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Phillipa Martyr: Trust: where rubber hits the road

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The Stations of the Cross at the Shrine of Our Lady of Lourdes in southwestern France. Photo: CNS photo/Paul Haring
The Stations of the Cross at the Shrine of Our Lady of Lourdes in southwestern France. Photo: CNS photo/Paul Haring

Advent is the season of penance, which is why it’s normally purple. But today we’re breaking out the rose vestments, if you’re lucky enough to have a parish with a set of these.

I suspect many priests won’t wear rose because they think of it as ‘pink’. Also, in some cases it matches their complexions too closely, and they become The Big Pink Thing at the Altar.

(There is probably a Catholic children’s book waiting to be written with that title, but I can’t think how this book would be either edifying or helpful.)

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It’s a shame if you’ve got purple this weekend, because rose is the liturgical colour of ‘Give me a break’. It’s the little spot of delight – the reminder of good things to come – in the middle of penance.

Many Catholics often need a reminder that the Cross is not the endpoint and purpose of Christian existence. It’s actually the Resurrection.

The Cross is real. The day after Christmas is the feast of Christianity’s first martyr. Much of the week after Christmas is draped in blood-red vestments.

“We’re actually told to rejoice always by St Paul, because the Lord is near. Yes, it’s hard to do that sometimes.”

The Cross is also the thing that makes suffering make sense. But the Cross itself doesn’t make sense unless you also remember and believe in the Resurrection.

The Cross by itself would be the basis of a religion of sadism and masochism, and certainly that’s what some people think Christianity is – all long faces and torture and unhappiness apparently for its own sake.

It’s only when you realise that the Cross was just the key to the door that it all makes sense. What really matters is what’s beyond that door.

That’s where you will spend eternity – not with the Cross for company, but with Love Himself, in an eternal marriage that really lives up to the faint and transient promise of human marriage.

If the practice of your religion is making you unhappy, you’re doing it wrong. A wise priest told me once that “Sadness is not a Christian virtue”, and he was right.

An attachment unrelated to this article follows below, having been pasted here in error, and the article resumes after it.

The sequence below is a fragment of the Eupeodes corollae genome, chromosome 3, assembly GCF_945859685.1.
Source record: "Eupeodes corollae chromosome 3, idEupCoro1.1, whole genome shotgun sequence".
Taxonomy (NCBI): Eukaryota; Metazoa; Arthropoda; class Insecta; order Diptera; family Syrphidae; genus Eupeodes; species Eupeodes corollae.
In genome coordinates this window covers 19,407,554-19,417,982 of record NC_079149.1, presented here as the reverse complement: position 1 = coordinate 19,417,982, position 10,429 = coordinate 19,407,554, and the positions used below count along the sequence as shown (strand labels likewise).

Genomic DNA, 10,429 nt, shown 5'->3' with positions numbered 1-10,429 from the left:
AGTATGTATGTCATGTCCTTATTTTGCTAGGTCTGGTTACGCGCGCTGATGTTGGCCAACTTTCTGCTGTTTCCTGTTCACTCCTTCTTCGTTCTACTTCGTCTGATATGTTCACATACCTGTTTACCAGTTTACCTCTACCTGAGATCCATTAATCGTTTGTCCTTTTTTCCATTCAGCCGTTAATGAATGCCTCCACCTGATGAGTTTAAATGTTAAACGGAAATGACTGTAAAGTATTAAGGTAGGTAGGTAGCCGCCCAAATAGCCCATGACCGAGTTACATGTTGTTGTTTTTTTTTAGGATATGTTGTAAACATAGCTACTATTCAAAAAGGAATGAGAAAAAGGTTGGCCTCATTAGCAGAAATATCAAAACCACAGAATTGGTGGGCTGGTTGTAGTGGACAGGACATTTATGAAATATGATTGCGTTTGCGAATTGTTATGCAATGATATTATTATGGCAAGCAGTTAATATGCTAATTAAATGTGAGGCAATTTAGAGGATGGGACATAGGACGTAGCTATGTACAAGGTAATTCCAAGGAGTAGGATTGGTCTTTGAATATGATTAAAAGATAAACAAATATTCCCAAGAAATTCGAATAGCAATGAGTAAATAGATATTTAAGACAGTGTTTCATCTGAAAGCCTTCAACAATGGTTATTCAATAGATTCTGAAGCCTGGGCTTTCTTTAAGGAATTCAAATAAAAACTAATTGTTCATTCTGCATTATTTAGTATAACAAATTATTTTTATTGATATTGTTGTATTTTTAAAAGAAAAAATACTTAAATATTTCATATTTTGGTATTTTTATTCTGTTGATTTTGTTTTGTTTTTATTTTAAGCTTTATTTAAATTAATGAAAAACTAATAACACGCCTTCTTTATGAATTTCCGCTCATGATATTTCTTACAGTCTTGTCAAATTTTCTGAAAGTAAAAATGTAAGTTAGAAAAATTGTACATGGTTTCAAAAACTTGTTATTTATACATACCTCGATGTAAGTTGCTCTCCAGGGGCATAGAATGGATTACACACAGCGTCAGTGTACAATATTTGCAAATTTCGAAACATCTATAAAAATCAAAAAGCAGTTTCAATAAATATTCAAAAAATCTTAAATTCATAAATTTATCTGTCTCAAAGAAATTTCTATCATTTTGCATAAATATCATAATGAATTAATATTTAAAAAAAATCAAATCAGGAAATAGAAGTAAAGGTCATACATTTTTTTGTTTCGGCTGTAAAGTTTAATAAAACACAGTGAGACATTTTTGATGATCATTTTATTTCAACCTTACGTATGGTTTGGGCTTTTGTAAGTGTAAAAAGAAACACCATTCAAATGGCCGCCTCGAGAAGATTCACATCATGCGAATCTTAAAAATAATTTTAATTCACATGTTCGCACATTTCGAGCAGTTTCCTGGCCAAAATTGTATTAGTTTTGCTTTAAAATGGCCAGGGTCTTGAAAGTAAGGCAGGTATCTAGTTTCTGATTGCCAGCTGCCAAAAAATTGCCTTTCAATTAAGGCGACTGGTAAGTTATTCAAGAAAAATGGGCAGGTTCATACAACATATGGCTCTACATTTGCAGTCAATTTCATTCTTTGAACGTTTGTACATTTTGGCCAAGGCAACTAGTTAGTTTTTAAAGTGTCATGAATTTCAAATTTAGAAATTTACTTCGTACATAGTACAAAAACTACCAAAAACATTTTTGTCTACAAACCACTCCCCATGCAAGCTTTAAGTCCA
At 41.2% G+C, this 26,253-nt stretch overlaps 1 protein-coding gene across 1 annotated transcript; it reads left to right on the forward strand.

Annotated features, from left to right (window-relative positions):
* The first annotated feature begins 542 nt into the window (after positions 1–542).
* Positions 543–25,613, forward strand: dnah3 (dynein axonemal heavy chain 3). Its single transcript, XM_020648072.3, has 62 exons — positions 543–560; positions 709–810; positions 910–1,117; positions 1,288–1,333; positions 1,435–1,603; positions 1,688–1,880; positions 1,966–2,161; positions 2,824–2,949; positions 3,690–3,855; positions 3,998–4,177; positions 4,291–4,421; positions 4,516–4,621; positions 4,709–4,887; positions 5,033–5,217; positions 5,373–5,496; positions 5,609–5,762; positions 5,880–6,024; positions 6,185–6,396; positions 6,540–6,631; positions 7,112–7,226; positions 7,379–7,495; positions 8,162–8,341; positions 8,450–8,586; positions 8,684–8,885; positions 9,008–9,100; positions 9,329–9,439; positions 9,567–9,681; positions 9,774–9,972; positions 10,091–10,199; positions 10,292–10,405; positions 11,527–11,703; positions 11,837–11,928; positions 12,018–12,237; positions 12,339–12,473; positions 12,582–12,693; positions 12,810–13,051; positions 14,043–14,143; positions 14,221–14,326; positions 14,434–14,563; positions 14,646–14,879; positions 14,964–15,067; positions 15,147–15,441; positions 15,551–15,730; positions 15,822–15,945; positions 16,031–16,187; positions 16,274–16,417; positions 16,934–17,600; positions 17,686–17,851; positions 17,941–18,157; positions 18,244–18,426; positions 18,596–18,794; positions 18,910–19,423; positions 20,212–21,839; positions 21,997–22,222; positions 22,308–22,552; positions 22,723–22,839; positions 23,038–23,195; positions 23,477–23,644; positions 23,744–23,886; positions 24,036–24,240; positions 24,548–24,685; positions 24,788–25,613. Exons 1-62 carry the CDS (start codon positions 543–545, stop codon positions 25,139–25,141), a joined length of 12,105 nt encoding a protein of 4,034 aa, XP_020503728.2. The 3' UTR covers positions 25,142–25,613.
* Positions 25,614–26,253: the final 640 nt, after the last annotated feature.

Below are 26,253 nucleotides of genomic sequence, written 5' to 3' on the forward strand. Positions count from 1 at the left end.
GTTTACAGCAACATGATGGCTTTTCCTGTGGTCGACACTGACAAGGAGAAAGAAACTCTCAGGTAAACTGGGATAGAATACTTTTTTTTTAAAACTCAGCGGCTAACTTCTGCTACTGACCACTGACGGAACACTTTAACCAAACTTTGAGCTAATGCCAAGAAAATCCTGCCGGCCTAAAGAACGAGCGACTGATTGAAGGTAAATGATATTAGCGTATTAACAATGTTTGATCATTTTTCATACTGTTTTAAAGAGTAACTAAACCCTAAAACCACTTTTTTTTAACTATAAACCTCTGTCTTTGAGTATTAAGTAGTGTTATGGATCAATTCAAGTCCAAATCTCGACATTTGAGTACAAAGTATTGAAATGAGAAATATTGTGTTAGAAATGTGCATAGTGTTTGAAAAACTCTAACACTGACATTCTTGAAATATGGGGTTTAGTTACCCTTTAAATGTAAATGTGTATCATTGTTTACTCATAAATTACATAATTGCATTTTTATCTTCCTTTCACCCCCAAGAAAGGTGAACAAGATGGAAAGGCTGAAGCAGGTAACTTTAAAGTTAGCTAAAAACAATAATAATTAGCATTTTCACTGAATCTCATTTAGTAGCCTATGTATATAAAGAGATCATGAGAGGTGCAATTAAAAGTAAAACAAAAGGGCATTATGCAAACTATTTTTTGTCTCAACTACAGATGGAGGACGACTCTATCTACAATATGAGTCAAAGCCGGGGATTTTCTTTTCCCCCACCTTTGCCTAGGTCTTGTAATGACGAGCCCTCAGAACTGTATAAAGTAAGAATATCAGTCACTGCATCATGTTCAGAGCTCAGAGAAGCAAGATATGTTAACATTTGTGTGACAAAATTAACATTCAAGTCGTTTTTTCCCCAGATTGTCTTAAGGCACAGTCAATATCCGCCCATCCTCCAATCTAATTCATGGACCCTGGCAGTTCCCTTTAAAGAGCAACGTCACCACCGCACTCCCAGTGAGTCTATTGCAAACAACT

We’re actually told to rejoice always by St Paul, because the Lord is near. Yes, it’s hard to do that sometimes.

You’re tired, you’re worried about keeping your job, you have an addiction or compulsion you can’t seem to conquer, and you are afraid of the future.

Roman soldiers drag a beaten down Jesus through the grounds of the adjacent school to the oval where the final stations of Our Lord’s Passion were emotionally depicted. Photo: Mat De Sousa
Roman soldiers drag a beaten down Jesus through the grounds of the adjacent school to the oval where the final stations of Our Lord’s Passion were emotionally depicted. Photo: Mat De Sousa

This Sunday has another important theme – the need to take courage. Anxiety (when you live in the future far too much) is rife even among people of faith today.

And yet the future you imagine doesn’t exist. It may never exist. The moment where God touches your life is the present – that moment of Now.

The cure for this kind of anxiety is trust in God. Even momentary trust in God can alleviate anxiety about all sorts of issues.

This is real faith. There’s no science behind it. There’s no data except your own beating heart and racing mind, and God waiting patiently right next to you. This is often where the rubber meets the road for many Catholics. They think they trust God, until things get sticky and don’t go their way.

The perfect marriage falls apart. But then the spouses have a chance to dismantle the Potemkin Village they’ve built via social media and start facing their real problems together.

The child becomes sick, and then dies, despite the many novenas. But then the parents might go back to sit at the feet of God and ask questions of Him that they may never have done otherwise.

“Things have a way of working out if you are willing to trust the one Being who really does know all the ins and outs of the situation.”

It’s that, or walk away. And many Catholics walk away, because we’re secretly very controlling, and we don’t really trust God at all.

Stirring up the gift of fortitude in your soul is a great Advent thing to do. You all received it when you were confirmed.

Fortitude isn’t about feeling brave. It’s about being brave, which is something often done by very frightened people.

An equally wise nun used to say to me, when I was tying myself in knots being ultra-organised, only for things to fail: “See? God arranges everything.” And she was right.

Things have a way of working out if you are willing to trust the one Being who really does know all the ins and outs of the situation. He makes the best plans.

God’s timing is perfect. It isn’t our timing, but it’s still perfect.

With trust in God and the grace of fortitude, what should we fear? Then we can rejoice, and prepare for Christmas with quieter hearts.

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